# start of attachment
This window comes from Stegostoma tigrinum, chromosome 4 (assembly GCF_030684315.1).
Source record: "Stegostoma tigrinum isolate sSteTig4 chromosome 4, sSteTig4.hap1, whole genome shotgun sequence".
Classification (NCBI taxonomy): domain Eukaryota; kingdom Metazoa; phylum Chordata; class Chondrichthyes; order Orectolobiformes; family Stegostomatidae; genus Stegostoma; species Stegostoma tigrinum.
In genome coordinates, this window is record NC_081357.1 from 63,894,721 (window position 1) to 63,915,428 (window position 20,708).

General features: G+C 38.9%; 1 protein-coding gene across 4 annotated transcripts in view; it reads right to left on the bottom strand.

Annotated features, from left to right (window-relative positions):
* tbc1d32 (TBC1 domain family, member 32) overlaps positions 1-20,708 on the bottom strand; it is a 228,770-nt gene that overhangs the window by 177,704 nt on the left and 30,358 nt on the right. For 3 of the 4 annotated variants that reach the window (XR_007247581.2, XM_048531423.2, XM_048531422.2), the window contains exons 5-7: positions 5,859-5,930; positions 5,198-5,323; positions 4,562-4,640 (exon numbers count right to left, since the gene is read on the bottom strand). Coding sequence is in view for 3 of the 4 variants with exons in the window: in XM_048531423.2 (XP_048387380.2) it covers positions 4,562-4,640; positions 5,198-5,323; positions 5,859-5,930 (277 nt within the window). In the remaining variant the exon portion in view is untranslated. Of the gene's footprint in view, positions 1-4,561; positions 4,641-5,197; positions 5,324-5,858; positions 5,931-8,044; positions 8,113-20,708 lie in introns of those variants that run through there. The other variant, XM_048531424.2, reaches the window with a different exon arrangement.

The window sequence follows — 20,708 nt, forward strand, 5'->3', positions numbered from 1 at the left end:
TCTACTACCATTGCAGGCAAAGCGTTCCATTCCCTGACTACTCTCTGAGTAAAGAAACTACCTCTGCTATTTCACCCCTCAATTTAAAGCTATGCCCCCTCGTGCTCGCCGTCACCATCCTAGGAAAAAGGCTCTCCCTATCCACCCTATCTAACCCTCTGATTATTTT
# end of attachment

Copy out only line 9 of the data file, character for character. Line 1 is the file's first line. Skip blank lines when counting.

TCTACTACCATTGCAGGCAAAGCGTTCCATTCCCTGACTACTCTCTGAGTAAAGAAACTACCTCTGCTATTTCACCCCTCAATTTAAAGCTATGCCCCCTCGTGCTCGCCGTCACCATCCTAGGAAAAAGGCTCTCCCTATCCACCCTATCTAACCCTCTGATTATTTT